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The present paper provides an analysis of Euler’s solutions to the Königsberg bridges problem. Euler proposes three different solutions to the problem, addressing their strengths and weaknesses along the way. I put the analysis of Euler’s paper to work in the philosophical discussion on mathematical explanations. I propose that the key ingredient to a good explanation is the degree to which it provides relevant information. Providing relevant information is based on knowledge of the structure in question, graphs in the present (...) 

The present paper provides an analysis of Euler’s solutions to the Königsberg bridges problem. Euler proposes three different solutions to the problem, addressing their strengths and weaknesses along the way. I put the analysis of Euler’s paper to work in the philosophical discussion on mathematical explanations. I propose that the key ingredient to a good explanation is the degree to which it provides relevant information. Providing relevant information is based on knowledge of the structure in question, graphs in the present (...) 

ABSTRACT Historical structuralist views have been ontological. They either deny that there are any mathematical objects or they maintain that mathematical objects are structures or positions in them. Nonontological structuralism offers no account of the nature of mathematical objects. My own structuralism has evolved from an early sui generis version to a nonontological version that embraces Quine’s doctrine of ontological relativity. In this paper I further develop and explain this view. 

Leibniz's bestofallpossible worlds solution to the problem of evil is defended. Enlightenment misrepresentations are removed. The apparent obviousness of the possibility of better worlds is undermined by the much better understanding achieved in modern mathematical sciences of how global structure constrains local possibilities. It is argued that alternative views, especially standard materialism, fail to make sense of the problem ofevil, by implying that evil does not matter, absolutely speaking. Finally, itis shown how ordinary religious thinking incorporates the essentials of Leibniz's (...) 

The essential idea of Leibniz’s Theodicy was little understood in his time but has become one of the organizing themes of modern mathematics. There are many phenomena that are possible locally but for purely mathematical reasons impossible globally. For example, it is possible to build a spiral staircase that is rising at any given point, but it is impossible to build one that is rising at all points and comes back to where it started. The necessity is mathematically provable, so (...) 

An Aristotelian Philosophy of Mathematics breaks the impasse between Platonist and nominalist views of mathematics. Neither a study of abstract objects nor a mere language or logic, mathematics is a science of real aspects of the world as much as biology is. For the first time, a philosophy of mathematics puts applied mathematics at the centre. Quantitative aspects of the world such as ratios of heights, and structural ones such as symmetry and continuity, are parts of the physical world and (...)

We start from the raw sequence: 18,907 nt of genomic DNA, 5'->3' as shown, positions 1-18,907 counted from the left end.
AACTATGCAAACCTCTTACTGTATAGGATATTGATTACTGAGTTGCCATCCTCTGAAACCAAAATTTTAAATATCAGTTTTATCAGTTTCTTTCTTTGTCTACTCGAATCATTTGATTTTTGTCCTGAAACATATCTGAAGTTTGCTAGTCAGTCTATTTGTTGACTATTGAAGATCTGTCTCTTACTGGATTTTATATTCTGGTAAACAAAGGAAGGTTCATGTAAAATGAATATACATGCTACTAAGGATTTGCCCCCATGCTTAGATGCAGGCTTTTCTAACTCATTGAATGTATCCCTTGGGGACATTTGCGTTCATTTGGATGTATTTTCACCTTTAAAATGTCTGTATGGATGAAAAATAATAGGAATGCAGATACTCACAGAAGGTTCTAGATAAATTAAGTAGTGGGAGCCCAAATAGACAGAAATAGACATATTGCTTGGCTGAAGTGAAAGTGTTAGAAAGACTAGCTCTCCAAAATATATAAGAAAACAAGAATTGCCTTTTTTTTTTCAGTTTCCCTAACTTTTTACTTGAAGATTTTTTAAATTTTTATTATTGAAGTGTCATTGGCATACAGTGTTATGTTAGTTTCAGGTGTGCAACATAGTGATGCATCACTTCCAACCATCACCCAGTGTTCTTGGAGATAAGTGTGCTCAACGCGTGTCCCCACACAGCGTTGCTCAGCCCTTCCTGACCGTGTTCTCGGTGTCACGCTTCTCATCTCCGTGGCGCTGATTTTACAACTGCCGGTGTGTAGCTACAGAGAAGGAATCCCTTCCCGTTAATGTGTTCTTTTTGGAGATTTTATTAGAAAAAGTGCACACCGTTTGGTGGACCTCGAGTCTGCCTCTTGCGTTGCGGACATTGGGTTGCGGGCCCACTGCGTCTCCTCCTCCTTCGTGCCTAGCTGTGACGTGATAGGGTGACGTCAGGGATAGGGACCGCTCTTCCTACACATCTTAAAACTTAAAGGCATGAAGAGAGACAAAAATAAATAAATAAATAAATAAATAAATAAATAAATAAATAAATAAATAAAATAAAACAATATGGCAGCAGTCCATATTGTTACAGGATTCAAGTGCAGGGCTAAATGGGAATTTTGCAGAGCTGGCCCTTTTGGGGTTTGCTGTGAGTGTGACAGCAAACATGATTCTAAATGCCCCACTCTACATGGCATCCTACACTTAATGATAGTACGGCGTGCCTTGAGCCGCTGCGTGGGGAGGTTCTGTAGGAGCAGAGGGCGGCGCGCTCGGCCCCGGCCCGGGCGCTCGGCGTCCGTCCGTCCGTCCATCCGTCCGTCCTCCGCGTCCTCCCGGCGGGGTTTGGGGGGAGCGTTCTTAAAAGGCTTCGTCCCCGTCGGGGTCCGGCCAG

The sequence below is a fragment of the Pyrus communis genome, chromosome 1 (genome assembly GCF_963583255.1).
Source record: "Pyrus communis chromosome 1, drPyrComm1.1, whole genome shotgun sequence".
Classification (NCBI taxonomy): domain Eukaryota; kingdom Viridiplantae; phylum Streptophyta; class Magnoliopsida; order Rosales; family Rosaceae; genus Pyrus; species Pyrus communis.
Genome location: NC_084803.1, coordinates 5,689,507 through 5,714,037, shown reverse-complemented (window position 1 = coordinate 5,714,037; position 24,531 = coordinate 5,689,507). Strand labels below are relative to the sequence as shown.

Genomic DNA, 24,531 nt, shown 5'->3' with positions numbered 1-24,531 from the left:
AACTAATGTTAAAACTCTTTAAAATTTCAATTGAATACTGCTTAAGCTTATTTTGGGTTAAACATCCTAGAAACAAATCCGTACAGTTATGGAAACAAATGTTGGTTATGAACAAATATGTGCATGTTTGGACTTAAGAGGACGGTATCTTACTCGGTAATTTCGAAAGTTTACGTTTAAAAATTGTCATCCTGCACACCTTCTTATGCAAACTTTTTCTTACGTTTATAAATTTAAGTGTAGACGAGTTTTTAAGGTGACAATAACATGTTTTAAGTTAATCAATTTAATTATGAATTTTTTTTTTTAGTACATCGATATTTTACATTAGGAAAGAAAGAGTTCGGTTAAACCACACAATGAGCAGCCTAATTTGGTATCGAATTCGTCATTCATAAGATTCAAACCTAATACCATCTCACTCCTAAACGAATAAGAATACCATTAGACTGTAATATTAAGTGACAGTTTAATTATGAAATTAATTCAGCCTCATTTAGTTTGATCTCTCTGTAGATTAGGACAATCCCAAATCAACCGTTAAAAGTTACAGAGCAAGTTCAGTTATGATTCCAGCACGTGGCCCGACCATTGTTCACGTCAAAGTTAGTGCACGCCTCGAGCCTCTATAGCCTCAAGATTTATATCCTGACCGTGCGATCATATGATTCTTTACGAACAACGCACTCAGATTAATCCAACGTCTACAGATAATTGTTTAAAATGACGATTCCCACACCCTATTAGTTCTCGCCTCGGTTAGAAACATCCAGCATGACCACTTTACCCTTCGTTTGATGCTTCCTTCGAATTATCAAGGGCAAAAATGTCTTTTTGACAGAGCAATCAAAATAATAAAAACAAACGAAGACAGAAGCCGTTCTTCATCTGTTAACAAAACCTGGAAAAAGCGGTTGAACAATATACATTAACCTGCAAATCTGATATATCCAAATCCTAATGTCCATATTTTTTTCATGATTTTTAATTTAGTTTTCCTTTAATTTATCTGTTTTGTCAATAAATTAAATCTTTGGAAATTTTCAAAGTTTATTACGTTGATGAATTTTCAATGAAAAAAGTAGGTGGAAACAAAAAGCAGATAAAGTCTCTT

A polemical account of Australian philosophy up to 2003, emphasising its unique aspects (such as commitment to realism) and the connections between philosophers' views and their lives. Topics include early idealism, the dominance of John Anderson in Sydney, the Orr case, Catholic scholasticism, Melbourne Wittgensteinianism, philosophy of science, the Sydney disturbances of the 1970s, Francofeminism, environmental philosophy, the philosophy of law and Mabo, ethics and Peter Singer. Realist theories especially praised are David Armstrong's on universals, David Stove's on logical probability (...) 

Professor Franklin is correct to say that there are signiﬁcant areas of agreement between his account of formal science (Franklin, 1994) and my critique of his account. We both agree that the domainindependence exhibited by the formal sciences is ontologically and epistemically interesting, and that the concept of ‘structure’ must be central in any analysis of domainindependence. We also agree that knowledge of the structural, relational properties of physical systems should count as empirical knowledge, and that it makes sense to (...) 

James Franklin has argued that the formal, mathematical sciences of complexity — network theory, information theory, game theory, control theory, etc. — have a methodology that is different from the methodology of the natural sciences, and which can result in a knowledge of physical systems that has the epistemic character of deductive mathematical knowledge. I evaluate Franklin’s arguments in light of realistic examples of mathematical modelling and conclude that, in general, the formal sciences are no more able to guarantee certainty (...) 

Replies to Kevin de Laplante’s ‘Certainty and DomainIndependence in the Sciences of Complexity’ (de Laplante, 1999), defending the thesis of J. Franklin, ‘The formal sciences discover the philosophers’ stone’, Studies in History and Philosophy of Science, 25 (1994), 51333, that the sciences of complexity can combine certain knowledge with direct applicability to reality.